A movement of Catherine's relieved me a little presently: she put up her hand to clasp his neck, and bring her cheek to his as he held her; while he, in return, covering her with frantic caresses, said wildly -
'You teach me now how cruel you've been - cruel and false. Why did you despise me? Why did you betray your own heart, Cathy? I have not one word of comfort. You deserve this. You have killed yourself. Yes, you may kiss me, and cry; and wring out my kisses and tears: they'll blight you - they'll damn you. You loved me - then what RIGHT had you to leave me? What right - answer me - for the poor fancy you felt for Linton? Because misery and degradation, and death, and nothing that God or Satan could inflict would have parted us, you, of your own will, did it. I have not broken your heart - You have broken it; and in breaking it, you have broken mine. So much the worse for me that I am strong. Do I want to live? What kind of living will it be when you - oh, God! would you like to live with your soul in the grave?'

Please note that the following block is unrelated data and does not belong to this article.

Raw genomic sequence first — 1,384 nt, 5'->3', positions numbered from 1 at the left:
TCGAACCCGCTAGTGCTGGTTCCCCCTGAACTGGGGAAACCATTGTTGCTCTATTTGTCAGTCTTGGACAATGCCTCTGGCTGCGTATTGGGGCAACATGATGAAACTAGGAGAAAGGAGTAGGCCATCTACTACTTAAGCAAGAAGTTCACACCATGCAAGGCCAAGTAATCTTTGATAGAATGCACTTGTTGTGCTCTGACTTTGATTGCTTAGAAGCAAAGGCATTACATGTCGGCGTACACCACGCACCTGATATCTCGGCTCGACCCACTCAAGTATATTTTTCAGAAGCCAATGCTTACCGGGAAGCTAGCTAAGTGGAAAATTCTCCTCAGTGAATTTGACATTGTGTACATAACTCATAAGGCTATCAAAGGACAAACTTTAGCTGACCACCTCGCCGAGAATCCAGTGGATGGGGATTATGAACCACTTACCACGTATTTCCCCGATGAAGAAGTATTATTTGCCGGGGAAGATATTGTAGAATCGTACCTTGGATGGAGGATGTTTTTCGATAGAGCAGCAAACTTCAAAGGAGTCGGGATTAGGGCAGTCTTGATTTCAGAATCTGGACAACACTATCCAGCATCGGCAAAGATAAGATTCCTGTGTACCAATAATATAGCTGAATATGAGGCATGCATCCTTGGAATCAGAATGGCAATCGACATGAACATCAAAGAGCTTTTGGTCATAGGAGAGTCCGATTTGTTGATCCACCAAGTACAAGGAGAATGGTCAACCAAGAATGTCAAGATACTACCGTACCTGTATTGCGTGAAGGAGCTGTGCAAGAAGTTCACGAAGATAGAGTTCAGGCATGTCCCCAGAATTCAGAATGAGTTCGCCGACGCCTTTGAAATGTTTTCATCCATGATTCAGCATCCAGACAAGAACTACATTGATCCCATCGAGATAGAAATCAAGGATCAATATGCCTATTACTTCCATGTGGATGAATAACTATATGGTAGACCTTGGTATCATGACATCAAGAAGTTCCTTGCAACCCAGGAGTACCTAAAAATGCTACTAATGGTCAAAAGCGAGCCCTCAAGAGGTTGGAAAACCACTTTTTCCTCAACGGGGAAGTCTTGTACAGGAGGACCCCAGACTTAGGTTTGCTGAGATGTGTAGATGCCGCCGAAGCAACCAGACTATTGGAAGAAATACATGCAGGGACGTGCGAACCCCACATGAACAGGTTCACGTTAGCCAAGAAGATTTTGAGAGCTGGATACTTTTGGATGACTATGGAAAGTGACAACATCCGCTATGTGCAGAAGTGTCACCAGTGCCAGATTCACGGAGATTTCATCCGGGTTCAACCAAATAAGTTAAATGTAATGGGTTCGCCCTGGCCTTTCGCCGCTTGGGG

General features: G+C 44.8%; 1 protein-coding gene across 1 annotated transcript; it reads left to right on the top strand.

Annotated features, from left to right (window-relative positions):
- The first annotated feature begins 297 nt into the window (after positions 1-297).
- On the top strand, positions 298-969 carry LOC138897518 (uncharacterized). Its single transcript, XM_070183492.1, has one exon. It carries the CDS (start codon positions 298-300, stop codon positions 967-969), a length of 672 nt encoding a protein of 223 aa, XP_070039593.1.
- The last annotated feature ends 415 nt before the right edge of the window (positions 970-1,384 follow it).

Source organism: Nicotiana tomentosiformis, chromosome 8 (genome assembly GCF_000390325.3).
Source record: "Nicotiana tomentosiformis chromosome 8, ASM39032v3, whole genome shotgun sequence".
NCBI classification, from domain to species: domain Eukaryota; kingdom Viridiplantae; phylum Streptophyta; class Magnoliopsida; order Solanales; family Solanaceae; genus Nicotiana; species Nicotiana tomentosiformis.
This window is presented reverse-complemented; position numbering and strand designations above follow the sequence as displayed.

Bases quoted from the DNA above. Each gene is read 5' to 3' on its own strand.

'Let me alone. Let me alone,' sobbed Catherine. 'If I've done wrong, I'm dying for it. It is enough! You left me too: but I won't upbraid you! I forgive you. Forgive me!'
'It is hard to forgive, and to look at those eyes, and feel those wasted hands,' he answered. 'Kiss me again; and don't let me see your eyes! I forgive what you have done to me. I love my murderer - but yours! How can I?'
They were silent-their faces hid against each other, and washed by each other's tears. At least, I suppose the weeping was on both sides; as it seemed Heathcliff could weep on a great occasion like this.
~Wuthering Heights by Emile Bronte, Chapter 15